The mafia's laws are simple: avoid killing if you can, and kill discreetly if you can't. However, laws were made to broken. And in the past few weeks they have been broken a lot.
Mob violence, once thought to be a distant bad memory in Italy, has gripped Naples, the country's grimy, crime-ridden southern city.
Last week thousands of heavily armed police -- backed by helicopters and sniffer dogs -- launched a series of raids aiming at rounding up the gunmen, extortionists and drug-runners responsible. But, despite the arrest of the supposed reigning capo di capi and 50 others, no one believes the bloodshed is over. Indeed, many fear it will spread.
More than 100 have died after factions of one of the mafia's most notorious families turned against one another earlier this year.
Bodies have been found in burnt-out cars, teenagers have been shot off their scooters, aspiring drug-pushers executed among hanging salamis in a delicatessen. In a touch worthy of The Godfather films, one alleged mafioso was shot as he ate dinner in a restaurant, dying face down in his pizza.
Now investigators fear that the battle could spread, dragging southern Italy into a welter of shootings and beatings.
The violence began in June, when a young and inexperienced boss -- a former hitman called Ciro di Lauro, who was running the city's rundown Scampia quarter on behalf of his fugitive father -- allegedly ordered the murder of two rebellious young lieutenants. With control of a US$21 billion a year drugs trade at stake, the killings rapidly escalated. In one particularly violent weekend, six gang members died.
The battle is fundamentally between clan members loyal to Paolo di Lauro, 51, who is on the run from a government arrest warrant after 20 years running Scampia, and an ambitious new generation of gangsters who want a larger cut of the drugs profits. It is unremittingly brutal. One elderly man was beaten to death for failing to reveal where his stepson was. The body of a 22-year-old woman, who had reportedly refused to reveal the whereabouts of her gang-member boyfriend, was found in her burnt-out Fiat.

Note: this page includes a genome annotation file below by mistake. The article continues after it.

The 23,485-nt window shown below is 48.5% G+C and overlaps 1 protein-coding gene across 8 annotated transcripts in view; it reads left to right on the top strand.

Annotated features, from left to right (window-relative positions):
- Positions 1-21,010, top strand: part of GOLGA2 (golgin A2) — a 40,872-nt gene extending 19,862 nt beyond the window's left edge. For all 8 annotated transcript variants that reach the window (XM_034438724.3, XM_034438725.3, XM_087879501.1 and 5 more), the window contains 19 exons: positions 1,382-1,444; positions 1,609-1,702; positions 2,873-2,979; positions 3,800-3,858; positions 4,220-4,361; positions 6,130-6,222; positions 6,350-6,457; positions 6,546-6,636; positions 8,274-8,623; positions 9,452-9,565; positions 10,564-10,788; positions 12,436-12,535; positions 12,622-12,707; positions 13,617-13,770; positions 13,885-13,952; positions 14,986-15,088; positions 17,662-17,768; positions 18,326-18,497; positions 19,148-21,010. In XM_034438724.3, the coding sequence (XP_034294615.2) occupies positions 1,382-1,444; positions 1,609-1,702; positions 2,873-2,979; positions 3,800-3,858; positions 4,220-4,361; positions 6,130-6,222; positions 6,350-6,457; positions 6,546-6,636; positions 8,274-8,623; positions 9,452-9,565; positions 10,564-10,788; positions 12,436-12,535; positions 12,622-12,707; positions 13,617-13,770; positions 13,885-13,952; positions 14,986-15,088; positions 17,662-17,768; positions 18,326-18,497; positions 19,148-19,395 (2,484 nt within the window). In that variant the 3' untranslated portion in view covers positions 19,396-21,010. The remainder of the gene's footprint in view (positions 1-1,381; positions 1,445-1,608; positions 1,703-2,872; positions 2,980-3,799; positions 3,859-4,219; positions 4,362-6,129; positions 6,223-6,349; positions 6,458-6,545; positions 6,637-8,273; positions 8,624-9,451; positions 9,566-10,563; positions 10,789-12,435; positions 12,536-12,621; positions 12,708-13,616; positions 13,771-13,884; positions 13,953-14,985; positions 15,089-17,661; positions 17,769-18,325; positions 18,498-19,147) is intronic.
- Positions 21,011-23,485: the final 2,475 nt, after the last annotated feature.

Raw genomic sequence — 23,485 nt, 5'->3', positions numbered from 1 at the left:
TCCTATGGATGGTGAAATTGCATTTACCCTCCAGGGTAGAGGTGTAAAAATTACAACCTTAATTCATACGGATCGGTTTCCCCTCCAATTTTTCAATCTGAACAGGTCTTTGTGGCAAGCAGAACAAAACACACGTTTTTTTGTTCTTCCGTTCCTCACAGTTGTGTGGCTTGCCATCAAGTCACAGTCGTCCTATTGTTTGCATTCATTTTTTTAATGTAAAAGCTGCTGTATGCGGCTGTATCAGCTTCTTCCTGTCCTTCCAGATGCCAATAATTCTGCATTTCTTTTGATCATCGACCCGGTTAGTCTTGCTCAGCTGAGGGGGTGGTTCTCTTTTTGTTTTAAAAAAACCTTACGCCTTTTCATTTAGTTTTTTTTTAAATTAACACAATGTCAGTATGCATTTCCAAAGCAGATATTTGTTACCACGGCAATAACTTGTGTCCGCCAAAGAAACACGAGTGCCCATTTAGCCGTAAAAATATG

There have been other signs of the strain the war is imposing on the population of Naples' northern suburbs. Children are missing school because their families are on the run. Homes and businesses are regularly torched. Even many of the Christmas lights hanging in shop windows are not merely decorations, but part of a sophisticated protection racket.
Public prosecutor Giuseppe Narducci warned one newspaper that the conflict could spread from the Di Lauro clan to involve other powerful crime families. "What is happening is the result of a fracture within a single group, a fratricidal war," he said. "One of the factions could seek outside support or alliances."
Technically, the mob in Naples is known as the camorra and has been active for centuries, surviving periodic waves of repression.
The government has sent 300 extra police and made 700 arrests since the autumn, including Vincenzo Mazzarella, 48, head of one of the families, who was detained at a hotel near EuroDisney outside Paris.
Amato Lamberti, a sociology professor at Naples University who has studied the camorra for 30 years, has no doubts about the reason for the violence: "Naples has become the most important drugs market in the Mediterranean. The war is to control the traffic."